CS 101 (Fall 2002)
Lab 7a: Stacking the Deck (Part 1)

Authors: Nate Bayless and Sergey Klibanov
Lab Assigned Design Due
(In class)
10 AM
Implement
(In Lab)
Demo
(In Lab)
Lab Due
(In class)
Friday
10 AM
21 Oct None 22-23 Oct 29-30 Oct 1 Nov


Overview:

The stack abstract data type (ADT) is fundamental to many things in computer science. For example, Java itself (as well as many other languages, including C and C++) uses a stack to execute your code. When a method goo() calls a method foo() , what goes on behind the scenes is that at the moment the call is made, foo()'s local variables are pushed onto Java's runtime stack. When foo() returns, they are all popped and goo() regains control where it left off. Recursive algorithms make extensive use of this process for obvious reasons. Some calculators, like the HP48G, use a stack as the user interface. We will use a stack for the less serious and more entertaining task of making a card game.

Goals:

By the end of this lab, you should

Before starting:

[[[ Download PC zip ]]]
Zip contains:
  1. Problem Statement

    This lab is the first of a multiweek sequence that will culminate in the creation of a working card game.

    During this first week, you will create the abstraction of a stack of cards. Our notion of a stack of cards is similar to that of the Stack you have been learning about in class. The "last" card in a pile is whatever card was last added to it, and cards are removed from this pile from last to first; the pile is last-in, first-out (LIFO), like a Stack. You will first implement a StackOfCards, which we will subsequently use to implement a Deck.


  2. Design

    You will need to create your own .java files for the classes that we have not provided. You will probably also need to make your own Startup.java to test your code, but you will not need to turn that file in. All grading will be done with the provided Startup.java file.

    All methods below are public. You may not add other public methods. All methods you add must be private. You are encouraged to add private methods where you see fit. **See the JavaDoc for the same information presented differently**

    1. The Card class represents a card in our game. This class is modeled after the notion of a two-dimensional sequence, as discussed in class. The API for Card does not disclose its representation. While this is considered good design, you will have to become acquainted with treating a card's rank and suit abstractly---so that each card is positioned with respect to two orthogonal sequences. A Card also "knows" whether it is visible (face-up) or not (face-down). Here is the API for Card.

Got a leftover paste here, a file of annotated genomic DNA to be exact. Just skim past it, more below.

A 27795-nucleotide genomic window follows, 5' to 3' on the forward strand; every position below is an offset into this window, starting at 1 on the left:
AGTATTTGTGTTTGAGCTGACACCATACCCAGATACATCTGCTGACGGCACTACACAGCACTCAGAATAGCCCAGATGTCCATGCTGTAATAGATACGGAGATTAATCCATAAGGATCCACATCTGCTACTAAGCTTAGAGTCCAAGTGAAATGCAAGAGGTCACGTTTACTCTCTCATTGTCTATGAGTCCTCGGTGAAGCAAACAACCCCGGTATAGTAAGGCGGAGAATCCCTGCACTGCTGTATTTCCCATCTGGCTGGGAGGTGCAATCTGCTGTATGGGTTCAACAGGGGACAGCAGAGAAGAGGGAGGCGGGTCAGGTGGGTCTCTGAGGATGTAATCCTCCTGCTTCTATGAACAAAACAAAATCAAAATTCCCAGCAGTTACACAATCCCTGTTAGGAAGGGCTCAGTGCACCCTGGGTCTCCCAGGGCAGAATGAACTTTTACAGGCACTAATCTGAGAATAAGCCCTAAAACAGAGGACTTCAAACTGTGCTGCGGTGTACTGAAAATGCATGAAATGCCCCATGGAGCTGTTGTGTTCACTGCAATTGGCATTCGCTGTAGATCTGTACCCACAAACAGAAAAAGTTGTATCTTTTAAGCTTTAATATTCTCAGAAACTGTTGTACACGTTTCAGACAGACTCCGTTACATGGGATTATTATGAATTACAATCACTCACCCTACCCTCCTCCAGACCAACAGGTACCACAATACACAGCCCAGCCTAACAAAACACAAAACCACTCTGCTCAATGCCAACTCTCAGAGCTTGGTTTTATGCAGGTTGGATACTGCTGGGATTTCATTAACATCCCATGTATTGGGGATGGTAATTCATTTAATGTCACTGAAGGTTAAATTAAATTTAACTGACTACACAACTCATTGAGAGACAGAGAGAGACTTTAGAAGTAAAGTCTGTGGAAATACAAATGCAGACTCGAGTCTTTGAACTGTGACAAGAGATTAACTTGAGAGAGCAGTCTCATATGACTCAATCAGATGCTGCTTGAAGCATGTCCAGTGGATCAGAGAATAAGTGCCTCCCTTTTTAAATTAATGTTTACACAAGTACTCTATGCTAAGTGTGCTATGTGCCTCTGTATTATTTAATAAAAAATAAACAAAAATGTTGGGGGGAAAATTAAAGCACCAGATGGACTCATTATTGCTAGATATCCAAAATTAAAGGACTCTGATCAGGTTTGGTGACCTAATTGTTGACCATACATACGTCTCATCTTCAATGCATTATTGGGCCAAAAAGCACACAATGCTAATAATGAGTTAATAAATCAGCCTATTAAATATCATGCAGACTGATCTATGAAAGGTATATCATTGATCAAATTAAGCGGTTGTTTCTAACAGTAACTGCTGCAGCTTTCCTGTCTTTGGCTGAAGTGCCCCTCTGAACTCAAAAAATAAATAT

Constructor(s)
      Card()
      Constructs a Card with base rank and suit. By default, the card is invisible.
      Accessors
      boolean isVisible()
      Returns true if the card is face-up.
      PictureComponent getPicture()
      Returns the PictureComponent that holds the Card's image. ** The SAME object must be returned every time! **
      Mutators
      void setVisible(boolean visibility)
      Sets the visibility of the Card according to the parameter. If the Card's image changes because its visibility is altered, do not construct a new PictureComponent. Instead, use the PictureComponent's setImage(String filename) on the existing PictureComponent.
      Other methods
      Your code will be graded on the exent to which you phrase one method in terms of other methods in the API, instead of writing the code for each method "from scratch".

      Card genNextRank()
      returns a new Card with the same suit as this one, but with the next higher rank. If the maximum rank is reached and passed, a card of the lowest rank is returned.
      Card genPrevRank()
      returns a new Card with the same suit as this one, but with the next lower rank. If the minimum rank has been reached and passed, a card of the highest rank is returned.
      Card genNextSuit()
      returns a new Card with the same rank as this one, but with the next higher suit. If the maximum suit has been reached and passed, a card of the lowest suit is returned.
      Card genPrevSuit()
      returns a new Card with the same rank as this one, but with the next lower suit. If the minimum suit has been reached and passed, a card of the highest suit is returned.
      int rankDiff(Card other)
      returns the numerical difference in rank between the other Card and this Card (i.e. other - this; **all diff methods are this way).
      int suitDiff(Card other)
      returns the numerical difference in suit between the other Card and this Card.
      boolean sameRankAs(Card other)
      returns true iff this Card has the same rank as the other Card.
      boolean sameSuitAs(Card other)
      returns true iff this Card has the same suit as the other Card.
      boolean isRankPrevOf(Card other)
      returns true iff this Card has rank one lower than that of the other Card. The Ace is the previous rank of a Two.
      boolean isRankSuccOf(Card other)
      returns true iff this Card has the rank one higher than that of the other Card. The Two is the successor of the Ace.
      boolean isAlternateSuitOf(Card other)
      returns true iff this Card's "color" is opposite that of the other Card.
      String suitToString()
      Returns the suit of the card as a String, for example "Spades"
      String ranktoString()
      Returns the rank of the card as a String, for example "Ace"
      String toString()
      Returns a String containing the rank and suit of this card, for example "Ace of Spades"